Research for World Tax and World Transfer Pricing 2017 has begun
Everything you need to know about submitting for International Tax Review's World Tax and World Transfer Pricing directories.
Download the Word document version of the form here
The research period for World Tax 2017 and World Transfer Pricing 2017 has begun.
For the first time, the questionnaires will be hosted online. We expect that this will make the process of filing for the questionnaires easier and quicker for most firms, and will allow us to better compare the data submitted.
If – for any reason – you would prefer to file using a Word document, as has been done in previous years, this is no problem. You can download the form using the link above, or contact Joe Stanley-Smith, World Tax editor, on firstname.lastname@example.org and he will be happy to provide you with one.
The deadline for submissions this year is Friday, May 13 2016. This gives you more than a month to collect all of the information necessary to complete the form. If you feel you will need more time, or are likely to miss the deadline, contact Joe Stanley-Smith and he will be able to negotiate a short extension.
There have been a few modifications to the ranking criteria, which are below. There will also be new questions on industry specialisation, as we endeavour to make the directories as useful as possible for the multinational companies which use them.
This is the link to fill in the survey. Once you have completed and submitted it, a researcher may contact you over the next few months to ask you more about your firm.
The World Tax and World Transfer Pricing directories, published annually, are key resources in assisting tax and TP executives locate specialist advice. Each edition analyses and rates the tax expertise offered in more than 50 jurisdictions globally, giving tax executives the most comprehensive information about the market for tax advice.
The publications are unique among directories as they classifies professional services, law firms and other tax and TP advisory providers together, rather than looking at them separately, because they undoubtedly compete for work. This helps to present tax executives with a more holistic and comprehensive guide to inform their hiring decisions.
The fact that this competition exists is also evident in the regular moves that practitioners make between law firms and other providers. It is common for advisers to spend different periods at law firms and a Big 4 practice during their careers.
You can view last year's World Tax and World Transfer Pricing at www.itrworldtax.com and www.worldtransferpricing.com/intro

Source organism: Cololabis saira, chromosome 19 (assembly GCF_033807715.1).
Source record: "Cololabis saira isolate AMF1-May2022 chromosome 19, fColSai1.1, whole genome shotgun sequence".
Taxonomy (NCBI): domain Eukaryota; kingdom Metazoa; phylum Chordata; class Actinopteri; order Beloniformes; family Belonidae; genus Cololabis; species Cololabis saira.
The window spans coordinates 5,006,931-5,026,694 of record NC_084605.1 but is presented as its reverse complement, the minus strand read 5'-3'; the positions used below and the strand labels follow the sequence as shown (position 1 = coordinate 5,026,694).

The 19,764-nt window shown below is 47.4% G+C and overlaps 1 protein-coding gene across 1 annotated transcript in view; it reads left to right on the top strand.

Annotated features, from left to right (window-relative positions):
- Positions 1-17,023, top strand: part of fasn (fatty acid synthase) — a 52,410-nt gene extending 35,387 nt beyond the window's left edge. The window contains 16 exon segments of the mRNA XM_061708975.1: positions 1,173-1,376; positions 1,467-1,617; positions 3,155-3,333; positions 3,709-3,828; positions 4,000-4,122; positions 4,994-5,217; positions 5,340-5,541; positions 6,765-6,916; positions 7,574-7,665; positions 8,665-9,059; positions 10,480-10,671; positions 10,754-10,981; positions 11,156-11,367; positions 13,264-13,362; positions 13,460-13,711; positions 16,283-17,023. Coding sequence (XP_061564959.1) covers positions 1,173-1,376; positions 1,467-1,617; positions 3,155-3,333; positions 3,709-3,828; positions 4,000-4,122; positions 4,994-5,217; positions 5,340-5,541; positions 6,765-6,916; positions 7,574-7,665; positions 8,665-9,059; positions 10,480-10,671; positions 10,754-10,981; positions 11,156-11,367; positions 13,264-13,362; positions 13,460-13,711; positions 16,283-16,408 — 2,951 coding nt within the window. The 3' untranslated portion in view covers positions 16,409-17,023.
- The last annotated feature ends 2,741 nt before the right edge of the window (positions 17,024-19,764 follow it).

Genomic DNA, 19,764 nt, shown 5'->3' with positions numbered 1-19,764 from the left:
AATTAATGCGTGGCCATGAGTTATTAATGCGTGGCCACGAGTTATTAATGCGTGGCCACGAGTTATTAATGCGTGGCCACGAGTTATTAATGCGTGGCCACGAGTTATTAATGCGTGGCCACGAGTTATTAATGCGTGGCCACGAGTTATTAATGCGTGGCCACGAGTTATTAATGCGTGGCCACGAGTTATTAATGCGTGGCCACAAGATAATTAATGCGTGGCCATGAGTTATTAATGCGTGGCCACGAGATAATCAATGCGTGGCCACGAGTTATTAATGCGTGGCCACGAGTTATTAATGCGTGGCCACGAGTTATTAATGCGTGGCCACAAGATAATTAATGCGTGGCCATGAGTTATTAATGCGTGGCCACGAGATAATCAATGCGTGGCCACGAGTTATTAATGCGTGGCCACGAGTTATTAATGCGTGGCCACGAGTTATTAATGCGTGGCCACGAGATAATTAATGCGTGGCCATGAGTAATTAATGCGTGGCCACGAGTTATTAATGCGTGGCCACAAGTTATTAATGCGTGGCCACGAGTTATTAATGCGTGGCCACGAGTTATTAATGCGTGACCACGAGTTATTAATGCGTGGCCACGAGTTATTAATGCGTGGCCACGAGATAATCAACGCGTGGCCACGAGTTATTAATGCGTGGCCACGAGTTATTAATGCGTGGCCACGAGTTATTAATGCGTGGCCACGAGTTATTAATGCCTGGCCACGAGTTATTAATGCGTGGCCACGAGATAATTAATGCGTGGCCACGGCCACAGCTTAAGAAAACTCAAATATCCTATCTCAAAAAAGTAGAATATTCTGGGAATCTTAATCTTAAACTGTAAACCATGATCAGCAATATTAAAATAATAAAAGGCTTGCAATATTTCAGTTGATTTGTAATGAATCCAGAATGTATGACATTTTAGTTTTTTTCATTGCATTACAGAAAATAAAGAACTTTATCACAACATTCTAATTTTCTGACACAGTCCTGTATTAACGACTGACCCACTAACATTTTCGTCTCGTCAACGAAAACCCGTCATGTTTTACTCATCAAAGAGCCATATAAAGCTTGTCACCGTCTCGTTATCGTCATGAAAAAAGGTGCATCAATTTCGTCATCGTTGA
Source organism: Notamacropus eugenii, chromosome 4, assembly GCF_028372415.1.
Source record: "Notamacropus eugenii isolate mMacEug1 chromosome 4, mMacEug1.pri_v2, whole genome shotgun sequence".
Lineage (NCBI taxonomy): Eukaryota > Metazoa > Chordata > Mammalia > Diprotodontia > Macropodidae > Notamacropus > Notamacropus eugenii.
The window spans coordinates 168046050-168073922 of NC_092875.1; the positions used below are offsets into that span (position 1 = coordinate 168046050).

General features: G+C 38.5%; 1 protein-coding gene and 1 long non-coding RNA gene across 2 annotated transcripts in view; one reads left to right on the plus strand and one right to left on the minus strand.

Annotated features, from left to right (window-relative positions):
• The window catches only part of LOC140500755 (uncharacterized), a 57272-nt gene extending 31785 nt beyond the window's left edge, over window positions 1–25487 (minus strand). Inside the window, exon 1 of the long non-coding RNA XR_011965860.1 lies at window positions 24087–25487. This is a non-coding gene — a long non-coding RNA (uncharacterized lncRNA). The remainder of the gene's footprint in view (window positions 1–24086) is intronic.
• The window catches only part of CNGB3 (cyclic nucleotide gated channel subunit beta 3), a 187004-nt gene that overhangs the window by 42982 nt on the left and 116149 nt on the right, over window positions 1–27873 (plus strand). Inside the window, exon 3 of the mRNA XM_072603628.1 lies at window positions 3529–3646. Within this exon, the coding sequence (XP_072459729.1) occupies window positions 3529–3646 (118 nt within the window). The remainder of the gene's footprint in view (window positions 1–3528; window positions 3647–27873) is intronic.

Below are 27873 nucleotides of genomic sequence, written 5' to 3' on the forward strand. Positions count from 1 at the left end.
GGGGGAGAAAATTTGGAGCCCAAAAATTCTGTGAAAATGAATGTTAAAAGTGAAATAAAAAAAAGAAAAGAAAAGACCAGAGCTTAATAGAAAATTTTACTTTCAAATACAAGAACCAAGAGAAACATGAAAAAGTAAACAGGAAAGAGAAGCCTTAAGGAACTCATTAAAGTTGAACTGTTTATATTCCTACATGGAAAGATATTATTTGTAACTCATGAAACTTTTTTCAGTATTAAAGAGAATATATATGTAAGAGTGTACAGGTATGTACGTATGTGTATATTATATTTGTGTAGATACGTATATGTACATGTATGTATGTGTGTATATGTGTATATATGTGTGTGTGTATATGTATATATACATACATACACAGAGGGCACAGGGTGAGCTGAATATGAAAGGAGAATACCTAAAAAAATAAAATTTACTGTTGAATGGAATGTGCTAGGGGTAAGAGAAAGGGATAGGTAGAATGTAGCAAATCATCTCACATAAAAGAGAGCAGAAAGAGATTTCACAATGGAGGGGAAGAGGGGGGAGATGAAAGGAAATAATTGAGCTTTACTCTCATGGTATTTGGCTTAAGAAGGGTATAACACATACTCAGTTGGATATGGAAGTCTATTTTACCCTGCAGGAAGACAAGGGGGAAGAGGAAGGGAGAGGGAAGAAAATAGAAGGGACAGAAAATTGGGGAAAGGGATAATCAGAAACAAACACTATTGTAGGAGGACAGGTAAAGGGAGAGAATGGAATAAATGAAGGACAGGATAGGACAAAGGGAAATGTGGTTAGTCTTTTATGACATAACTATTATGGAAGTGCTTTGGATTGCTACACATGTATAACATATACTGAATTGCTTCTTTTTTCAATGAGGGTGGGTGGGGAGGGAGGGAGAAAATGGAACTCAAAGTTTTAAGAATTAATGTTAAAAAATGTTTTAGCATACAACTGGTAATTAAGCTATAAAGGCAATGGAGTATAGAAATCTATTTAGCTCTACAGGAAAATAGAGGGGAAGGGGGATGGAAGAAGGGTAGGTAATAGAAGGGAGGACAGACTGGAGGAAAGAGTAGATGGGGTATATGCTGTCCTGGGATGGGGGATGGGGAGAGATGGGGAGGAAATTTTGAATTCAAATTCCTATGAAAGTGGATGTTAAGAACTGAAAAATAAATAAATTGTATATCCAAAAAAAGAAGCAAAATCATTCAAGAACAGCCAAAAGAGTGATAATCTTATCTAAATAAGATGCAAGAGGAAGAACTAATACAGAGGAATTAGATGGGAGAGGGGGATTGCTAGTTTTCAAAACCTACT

Ranking methodology changes
The ranking process for World Tax and World Transfer Pricing has changed slightly for 2017. Our researchers, based on three continents and covering more than 50 jurisdictions, will be talking to more taxpayers than ever before about which firms they hire, and why.
The corporate interviewees will be chosen from the list of clients supplied by our universal contacts and clients, as well as the clients provided by firms in this questionnaire (with their permission).
No recommendation from any adviser for their own firm or their colleagues in that firm is taken into account. Firms cannot pay to be included in the tiers or to have individuals mentioned but are offered - independently and after the tiers are finalised - the opportunity to list their professional details for a fee. See the end page for details.
The interviews researchers carry out with corporates are the most important factor in rankings, with feedback from advisers on other firms and, finally, the questionnaires themselves also taken into account.
Some of the sections from previous years will be shortened, and questionnaires will have an additional focus on industry specialisation.
Tier 1 firms are the 'go-to' firms in their jurisdiction and are praised by taxpayers and peers alike as market leaders in all key areas of tax: planning, transactions, transfer pricing, indirect taxes and litigation. They have specialists working with clients in all industries, and this is reflected by the size, spread and quality of transactions detailed in the questionnaires.
Tier 2 firms have a strong reputation in their own jurisdiction and are praised by taxpayers and peers for their work in all key areas of tax. They have strong practitioners able to give solid advice to clients across all or most industries, as evidenced by the information provided in questionnaires and feedback from clients.
Tier 3 firms have a good reputation in their own jurisdiction, and are well thought-of by taxpayers and other firms. They have specialists in most areas of tax, and have partners able to offer advice across several industries.
Tier 4 firms often operate in a niche area, having a strong reputation in one particular aspect of tax, such as transactional work or litigation (or, for example, APA negotiation or documentation filing in World Transfer Pricing), or offer a full range of services to clients in specific industries.
All jurisdictions are different, and thus the criteria for tiers are flexible. For example, in some countries having a criminal law department is vital for a full-service tax firm, while in others cross-border structuring and transfer pricing may be a far more important consideration. Firms are tiered according to their position in the market in their own jurisdiction.